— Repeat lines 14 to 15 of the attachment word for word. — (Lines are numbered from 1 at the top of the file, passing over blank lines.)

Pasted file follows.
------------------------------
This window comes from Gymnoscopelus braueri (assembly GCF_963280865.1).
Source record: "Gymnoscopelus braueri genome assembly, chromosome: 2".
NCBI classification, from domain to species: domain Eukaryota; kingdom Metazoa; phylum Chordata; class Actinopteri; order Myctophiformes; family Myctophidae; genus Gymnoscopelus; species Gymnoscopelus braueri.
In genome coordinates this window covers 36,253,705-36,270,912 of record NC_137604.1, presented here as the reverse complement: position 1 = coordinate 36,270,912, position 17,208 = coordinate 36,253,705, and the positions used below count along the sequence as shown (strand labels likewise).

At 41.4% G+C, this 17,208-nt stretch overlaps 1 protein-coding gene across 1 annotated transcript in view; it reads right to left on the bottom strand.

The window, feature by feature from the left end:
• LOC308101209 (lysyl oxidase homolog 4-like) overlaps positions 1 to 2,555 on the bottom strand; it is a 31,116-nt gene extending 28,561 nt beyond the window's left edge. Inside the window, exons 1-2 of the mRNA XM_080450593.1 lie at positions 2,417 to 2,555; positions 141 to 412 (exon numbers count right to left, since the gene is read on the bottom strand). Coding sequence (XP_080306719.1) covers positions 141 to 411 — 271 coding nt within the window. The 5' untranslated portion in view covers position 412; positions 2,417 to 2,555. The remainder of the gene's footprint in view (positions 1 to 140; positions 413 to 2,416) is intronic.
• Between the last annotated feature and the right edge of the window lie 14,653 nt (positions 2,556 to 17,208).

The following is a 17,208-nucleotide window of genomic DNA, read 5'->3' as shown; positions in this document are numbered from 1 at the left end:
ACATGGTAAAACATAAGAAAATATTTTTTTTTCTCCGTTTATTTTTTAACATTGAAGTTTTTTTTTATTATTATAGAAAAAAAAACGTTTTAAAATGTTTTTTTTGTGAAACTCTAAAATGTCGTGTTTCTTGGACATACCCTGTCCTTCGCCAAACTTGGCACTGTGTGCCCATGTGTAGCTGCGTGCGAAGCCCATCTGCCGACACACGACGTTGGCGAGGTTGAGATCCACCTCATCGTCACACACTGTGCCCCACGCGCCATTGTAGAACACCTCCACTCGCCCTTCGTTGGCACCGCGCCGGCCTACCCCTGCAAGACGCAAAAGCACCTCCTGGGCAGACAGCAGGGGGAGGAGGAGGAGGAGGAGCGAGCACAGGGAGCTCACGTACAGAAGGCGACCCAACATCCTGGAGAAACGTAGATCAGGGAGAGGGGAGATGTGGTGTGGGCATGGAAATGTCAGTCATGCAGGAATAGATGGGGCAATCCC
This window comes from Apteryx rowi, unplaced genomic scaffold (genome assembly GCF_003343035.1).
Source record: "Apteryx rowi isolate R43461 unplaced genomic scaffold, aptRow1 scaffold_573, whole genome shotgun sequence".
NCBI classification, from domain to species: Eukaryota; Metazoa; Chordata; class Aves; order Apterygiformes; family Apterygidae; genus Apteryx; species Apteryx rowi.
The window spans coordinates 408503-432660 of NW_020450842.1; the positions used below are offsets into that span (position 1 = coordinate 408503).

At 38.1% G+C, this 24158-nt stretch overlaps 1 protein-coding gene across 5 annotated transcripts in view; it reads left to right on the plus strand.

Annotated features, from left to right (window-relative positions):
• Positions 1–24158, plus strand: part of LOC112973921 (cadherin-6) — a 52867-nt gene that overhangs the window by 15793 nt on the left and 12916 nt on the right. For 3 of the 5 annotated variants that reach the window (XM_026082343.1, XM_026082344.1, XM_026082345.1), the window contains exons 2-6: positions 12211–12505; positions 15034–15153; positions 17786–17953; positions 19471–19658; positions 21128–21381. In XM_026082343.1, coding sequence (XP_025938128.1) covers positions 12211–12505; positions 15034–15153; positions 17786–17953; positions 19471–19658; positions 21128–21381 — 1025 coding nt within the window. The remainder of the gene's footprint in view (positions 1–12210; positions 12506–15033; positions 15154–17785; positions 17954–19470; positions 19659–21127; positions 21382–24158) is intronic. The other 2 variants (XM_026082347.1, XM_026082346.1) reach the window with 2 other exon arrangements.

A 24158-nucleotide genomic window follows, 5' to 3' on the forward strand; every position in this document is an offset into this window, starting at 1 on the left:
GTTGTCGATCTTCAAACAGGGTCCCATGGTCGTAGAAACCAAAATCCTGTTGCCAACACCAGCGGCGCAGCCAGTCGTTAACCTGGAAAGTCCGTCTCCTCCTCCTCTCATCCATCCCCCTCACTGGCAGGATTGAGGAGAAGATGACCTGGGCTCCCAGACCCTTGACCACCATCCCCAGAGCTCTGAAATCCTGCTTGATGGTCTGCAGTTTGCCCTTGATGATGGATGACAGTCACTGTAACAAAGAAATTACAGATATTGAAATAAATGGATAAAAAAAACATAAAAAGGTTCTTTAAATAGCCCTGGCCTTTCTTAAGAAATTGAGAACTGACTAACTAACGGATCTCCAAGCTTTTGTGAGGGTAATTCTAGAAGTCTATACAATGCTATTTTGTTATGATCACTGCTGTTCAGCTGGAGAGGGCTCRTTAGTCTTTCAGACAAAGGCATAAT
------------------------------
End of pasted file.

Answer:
The window spans coordinates 408503-432660 of NW_020450842.1; the positions used below are offsets into that span (position 1 = coordinate 408503).

At 38.1% G+C, this 24158-nt stretch overlaps 1 protein-coding gene across 5 annotated transcripts in view; it reads left to right on the plus strand.